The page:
The cement schoolyard at St. Augustine High School, a sacred space surrounded by classrooms on three sides and by George Nick Connor Drive on the fourth, stretches about 70 yards. It is the color of well-used asphalt. White stripes, five yards apart, are a little faded, but everyone who has attended St. Augustine in the last 65 years knows what the lines represent.
When Kenneth St. Charles was a clarinet player at St. Augustine in the late 1970s, he and his 131 fellow members of the “Marching 100” – 132 was a magical number for creating geometric marching maneuvers – could close their eyes and tell you what five yards was like.
Exactly eight steps.
The “8 to 5” was the precision march drilled daily by band director Edwin Hampton, an oversized genius in music, in geometry and in life, who would climb the steps of his mobile platform, about 8 feet high, and, like Bear Bryant at an Alabama football practice, oversee what he was trying to create, something close to perfection.
“He was tough, but you knew he cared about you,” St. Charles said last week, sitting on a purple bench two strides from the cement where he learned what discipline, motivation and marching “progressions” were all about. “The summers were legendary. We’re right here where it all happened. You can see some of the stripes.”
Sitting on that purple wood bench was a special moment for St. Charles. Last Friday was his first official day serving as the new president of his alma mater, which he said helped mold him into the man he is today. At 53, St. Charles holds a doctorate in educational administration and has spent decades in development and fund-raising, having worked as vice president for institutional advancement at Xavier University of Louisiana under another legend, Dr. Norman Francis.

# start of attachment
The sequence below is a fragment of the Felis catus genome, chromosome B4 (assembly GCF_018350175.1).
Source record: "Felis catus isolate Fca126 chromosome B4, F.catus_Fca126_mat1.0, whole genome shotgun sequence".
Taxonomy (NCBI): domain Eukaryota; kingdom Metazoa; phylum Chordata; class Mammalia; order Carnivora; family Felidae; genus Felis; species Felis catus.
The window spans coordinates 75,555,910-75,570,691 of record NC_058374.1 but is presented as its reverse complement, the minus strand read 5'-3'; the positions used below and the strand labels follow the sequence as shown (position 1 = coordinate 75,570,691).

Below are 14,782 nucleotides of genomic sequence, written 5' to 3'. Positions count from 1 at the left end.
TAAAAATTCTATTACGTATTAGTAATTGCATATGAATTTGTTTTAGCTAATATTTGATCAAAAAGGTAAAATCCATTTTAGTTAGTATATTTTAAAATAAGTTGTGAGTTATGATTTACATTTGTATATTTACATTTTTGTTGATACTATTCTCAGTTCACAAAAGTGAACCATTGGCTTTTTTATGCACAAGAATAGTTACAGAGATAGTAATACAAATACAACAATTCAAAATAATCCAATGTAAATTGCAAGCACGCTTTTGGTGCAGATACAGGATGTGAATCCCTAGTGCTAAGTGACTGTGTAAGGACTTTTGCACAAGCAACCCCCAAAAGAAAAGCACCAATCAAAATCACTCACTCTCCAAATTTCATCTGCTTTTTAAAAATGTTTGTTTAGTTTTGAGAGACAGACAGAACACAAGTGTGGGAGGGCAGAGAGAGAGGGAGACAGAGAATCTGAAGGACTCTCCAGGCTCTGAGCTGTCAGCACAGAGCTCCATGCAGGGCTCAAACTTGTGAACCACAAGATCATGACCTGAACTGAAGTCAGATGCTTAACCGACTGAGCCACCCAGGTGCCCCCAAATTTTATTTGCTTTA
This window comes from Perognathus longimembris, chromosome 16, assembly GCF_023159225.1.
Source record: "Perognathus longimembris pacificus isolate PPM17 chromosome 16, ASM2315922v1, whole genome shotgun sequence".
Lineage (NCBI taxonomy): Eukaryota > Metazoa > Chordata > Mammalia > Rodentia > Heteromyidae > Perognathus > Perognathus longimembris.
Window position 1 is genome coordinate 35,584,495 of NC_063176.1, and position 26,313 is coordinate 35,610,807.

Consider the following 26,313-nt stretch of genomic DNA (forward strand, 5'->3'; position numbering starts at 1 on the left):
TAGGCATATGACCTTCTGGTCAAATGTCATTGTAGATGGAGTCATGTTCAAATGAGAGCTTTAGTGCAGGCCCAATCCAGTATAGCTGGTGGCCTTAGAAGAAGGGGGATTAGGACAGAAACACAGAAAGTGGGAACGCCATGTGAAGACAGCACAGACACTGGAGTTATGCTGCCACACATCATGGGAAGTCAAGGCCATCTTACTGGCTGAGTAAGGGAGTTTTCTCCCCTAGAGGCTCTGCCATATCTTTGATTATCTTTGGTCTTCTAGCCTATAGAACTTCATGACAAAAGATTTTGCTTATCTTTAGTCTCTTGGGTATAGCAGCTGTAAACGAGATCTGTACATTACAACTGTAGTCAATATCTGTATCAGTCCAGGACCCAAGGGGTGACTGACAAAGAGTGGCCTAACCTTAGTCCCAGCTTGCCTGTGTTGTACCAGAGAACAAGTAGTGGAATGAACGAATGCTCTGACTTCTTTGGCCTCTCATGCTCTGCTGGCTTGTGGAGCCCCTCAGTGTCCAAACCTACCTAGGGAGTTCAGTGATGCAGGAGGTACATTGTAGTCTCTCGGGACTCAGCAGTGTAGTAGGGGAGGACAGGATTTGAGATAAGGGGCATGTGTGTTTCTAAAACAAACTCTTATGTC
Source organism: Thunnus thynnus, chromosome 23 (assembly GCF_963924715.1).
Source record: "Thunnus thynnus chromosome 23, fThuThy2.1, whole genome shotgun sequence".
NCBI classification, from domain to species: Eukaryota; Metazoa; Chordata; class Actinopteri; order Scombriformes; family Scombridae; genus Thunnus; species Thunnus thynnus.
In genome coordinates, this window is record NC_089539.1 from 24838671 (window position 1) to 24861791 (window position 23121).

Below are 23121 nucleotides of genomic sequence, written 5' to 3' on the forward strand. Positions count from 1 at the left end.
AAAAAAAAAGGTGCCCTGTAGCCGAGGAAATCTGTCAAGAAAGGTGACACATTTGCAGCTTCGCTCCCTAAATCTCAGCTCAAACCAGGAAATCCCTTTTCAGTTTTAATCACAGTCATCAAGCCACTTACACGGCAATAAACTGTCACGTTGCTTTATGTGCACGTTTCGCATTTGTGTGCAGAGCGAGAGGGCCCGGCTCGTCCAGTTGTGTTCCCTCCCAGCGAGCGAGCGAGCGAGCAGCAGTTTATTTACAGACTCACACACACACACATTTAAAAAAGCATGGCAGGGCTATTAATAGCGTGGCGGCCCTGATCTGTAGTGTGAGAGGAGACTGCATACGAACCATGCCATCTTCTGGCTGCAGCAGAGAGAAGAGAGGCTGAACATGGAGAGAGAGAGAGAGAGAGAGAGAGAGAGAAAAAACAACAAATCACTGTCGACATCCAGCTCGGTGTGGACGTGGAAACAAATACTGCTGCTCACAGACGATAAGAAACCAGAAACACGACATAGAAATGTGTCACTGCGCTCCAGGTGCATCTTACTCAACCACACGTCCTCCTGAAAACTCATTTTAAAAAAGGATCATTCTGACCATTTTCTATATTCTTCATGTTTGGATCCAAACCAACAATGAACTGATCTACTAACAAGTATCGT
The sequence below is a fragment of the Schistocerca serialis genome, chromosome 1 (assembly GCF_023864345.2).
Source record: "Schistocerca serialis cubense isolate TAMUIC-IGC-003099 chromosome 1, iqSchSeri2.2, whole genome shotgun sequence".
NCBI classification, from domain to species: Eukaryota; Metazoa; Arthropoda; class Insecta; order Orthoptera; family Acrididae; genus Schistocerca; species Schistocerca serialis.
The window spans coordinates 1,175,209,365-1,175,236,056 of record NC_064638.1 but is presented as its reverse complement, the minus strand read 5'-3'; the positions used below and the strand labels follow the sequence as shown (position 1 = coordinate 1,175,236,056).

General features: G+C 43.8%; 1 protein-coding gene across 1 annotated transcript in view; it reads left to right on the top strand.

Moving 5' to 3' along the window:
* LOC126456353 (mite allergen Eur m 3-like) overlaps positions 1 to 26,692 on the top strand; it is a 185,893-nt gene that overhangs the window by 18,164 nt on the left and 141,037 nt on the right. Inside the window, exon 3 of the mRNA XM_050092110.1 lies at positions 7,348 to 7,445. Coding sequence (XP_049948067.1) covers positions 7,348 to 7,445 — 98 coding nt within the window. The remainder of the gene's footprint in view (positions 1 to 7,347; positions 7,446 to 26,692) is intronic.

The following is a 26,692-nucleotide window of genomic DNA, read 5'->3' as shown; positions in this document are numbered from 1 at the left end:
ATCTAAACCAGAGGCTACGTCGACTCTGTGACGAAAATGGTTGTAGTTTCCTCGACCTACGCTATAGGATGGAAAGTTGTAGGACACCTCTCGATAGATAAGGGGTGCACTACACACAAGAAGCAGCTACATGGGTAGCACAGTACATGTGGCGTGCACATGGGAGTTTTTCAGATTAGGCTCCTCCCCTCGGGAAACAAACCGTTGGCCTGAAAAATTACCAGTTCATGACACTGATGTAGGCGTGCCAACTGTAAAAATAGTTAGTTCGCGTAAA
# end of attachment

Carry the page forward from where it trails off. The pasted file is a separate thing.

“Kenneth is probably the most qualified person ever for that position,” Francis said. “When he was at Xavier, we would go out to California once a year. We would meet in the hotel restaurant for breakfast in the morning, and he had already run five miles.”
Thirty years in the U.S. Army Reserves – St. Charles retired as a lieutenant colonel – will do that, but so did the formative years he spent at St. Augustine under Hampton’s legendary gaze.
Hampton wasn’t much into long speeches. The asphalt had a way of driving home the point.
“Practices during the school year were three hours – longer than the football team’s,” St. Charles said, laughing. “At that time in the late ’70s and early ’80s, the band was very popular and difficult to get into. The football team was winning state championships, so when you went to a St. Augustine football game, you really got your money’s worth.”
When it came to the band, the Hampton rule was no extracurricular double-dipping allowed.
“There was an agreement among the administrators that the band would take precedence, but if they couldn’t reach an agreement, the band would be first and you couldn’t be in that other group,” St. Charles said. “Mr. Hampton was the tiebreaker.”